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While much of the reason behind cable-subscriber losses have largely been related to the poor housing market and the weak economy, even large cable company executives are starting to acknowledge some form of cord-cutting is taking place as over-the-top broadband video captures younger TV viewers. Boxee, which has been working mightily to get people to cut their cable cords with its own broadband box for five years, is preparing a new add-on product in January that will let users pull out the cable cord and plug a USB device into their cable box, giving them access to broadcast TV channels like ABC (NYSE: DIS), CBS (NYSE: CBS), Fox (NSDQ: NWS), and NBC (NSDQ: CMCSA) for free.
As most people recognize when their cable is out, viewers don’t need pay TV service to watch over-the-air broadcast stations. However, unless they have a very strong antenna, the channels are virtually unwatchable. So one of the attractions of cable is having crystal clear reception of non-pay TV offerings, including HD. And although cable companies do offer the chance to access broadcast channels through the cable box for a small fee, it isn’t often publicized. As such, Avner Ronen, CEO & co-founder of Boxee, believes the forthcoming Boxee Live TV dongle will encourage more users to cut their cord.
“The problem with canceling your cable subscription and relying just on the internet has been the lack of live sports, a presidential address, local news, special events and live TV shows,” Ronen told paidContent. “But these things are all available on broadcast TV channels like ABC, CBS, Fox, and NBC for free, over the air in HD. The Boxee Live TV lets people watch them all on their Boxee Box. If you live and die by ESPN, then yes, you have to stay on cable. But we believe there are plenty of people who just want access to regular broadcast channels.”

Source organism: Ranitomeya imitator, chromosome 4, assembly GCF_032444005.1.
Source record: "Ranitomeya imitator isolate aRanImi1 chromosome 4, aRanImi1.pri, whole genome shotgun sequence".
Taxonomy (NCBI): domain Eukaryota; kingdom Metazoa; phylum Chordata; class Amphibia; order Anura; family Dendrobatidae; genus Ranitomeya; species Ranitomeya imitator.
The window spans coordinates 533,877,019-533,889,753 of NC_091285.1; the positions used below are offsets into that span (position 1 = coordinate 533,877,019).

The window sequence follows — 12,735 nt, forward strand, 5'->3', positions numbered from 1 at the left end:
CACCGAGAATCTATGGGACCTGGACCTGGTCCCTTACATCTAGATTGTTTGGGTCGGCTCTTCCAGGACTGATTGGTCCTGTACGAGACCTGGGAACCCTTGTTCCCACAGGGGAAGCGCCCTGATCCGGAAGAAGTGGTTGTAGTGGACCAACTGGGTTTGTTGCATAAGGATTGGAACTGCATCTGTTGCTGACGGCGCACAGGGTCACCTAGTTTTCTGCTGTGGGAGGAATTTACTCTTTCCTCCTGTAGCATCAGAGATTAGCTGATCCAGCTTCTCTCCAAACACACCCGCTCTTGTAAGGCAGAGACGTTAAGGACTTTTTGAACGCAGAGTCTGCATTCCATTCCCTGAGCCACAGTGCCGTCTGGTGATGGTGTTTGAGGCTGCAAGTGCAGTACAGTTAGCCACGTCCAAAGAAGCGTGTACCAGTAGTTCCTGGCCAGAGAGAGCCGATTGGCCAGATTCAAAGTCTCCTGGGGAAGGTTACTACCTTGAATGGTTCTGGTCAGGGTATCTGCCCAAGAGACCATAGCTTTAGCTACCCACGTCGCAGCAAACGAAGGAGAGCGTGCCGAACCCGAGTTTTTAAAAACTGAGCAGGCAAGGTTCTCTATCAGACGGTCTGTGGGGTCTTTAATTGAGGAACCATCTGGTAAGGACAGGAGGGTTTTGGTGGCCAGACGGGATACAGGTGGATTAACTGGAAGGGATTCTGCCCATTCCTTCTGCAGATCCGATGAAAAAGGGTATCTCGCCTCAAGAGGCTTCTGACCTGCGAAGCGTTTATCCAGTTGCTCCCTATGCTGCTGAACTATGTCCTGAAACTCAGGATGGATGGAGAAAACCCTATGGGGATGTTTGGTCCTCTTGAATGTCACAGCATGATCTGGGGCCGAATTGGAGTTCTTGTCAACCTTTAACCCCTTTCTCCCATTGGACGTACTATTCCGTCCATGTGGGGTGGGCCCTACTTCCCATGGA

The Live TV stick is being sold for $49, on top of the $179.99 for the full Boxee Box.
“Cable companies keep telling the press and investors that “cord cutting” is not real, and that if it exists then it’s limited to people who can no longer afford cable,” Ronen said in a blog post. “We are sure they are conducting objective and unbiased research, but we are meeting more and more “cord never getters” and “cord cutters” every day. They are more than just people tightening their belts in tough economic times, these are people who have left cable TV behind because it does not fit their lifestyle. They are part of a changing culture, with a changing expectation of how they watch the shows they love.”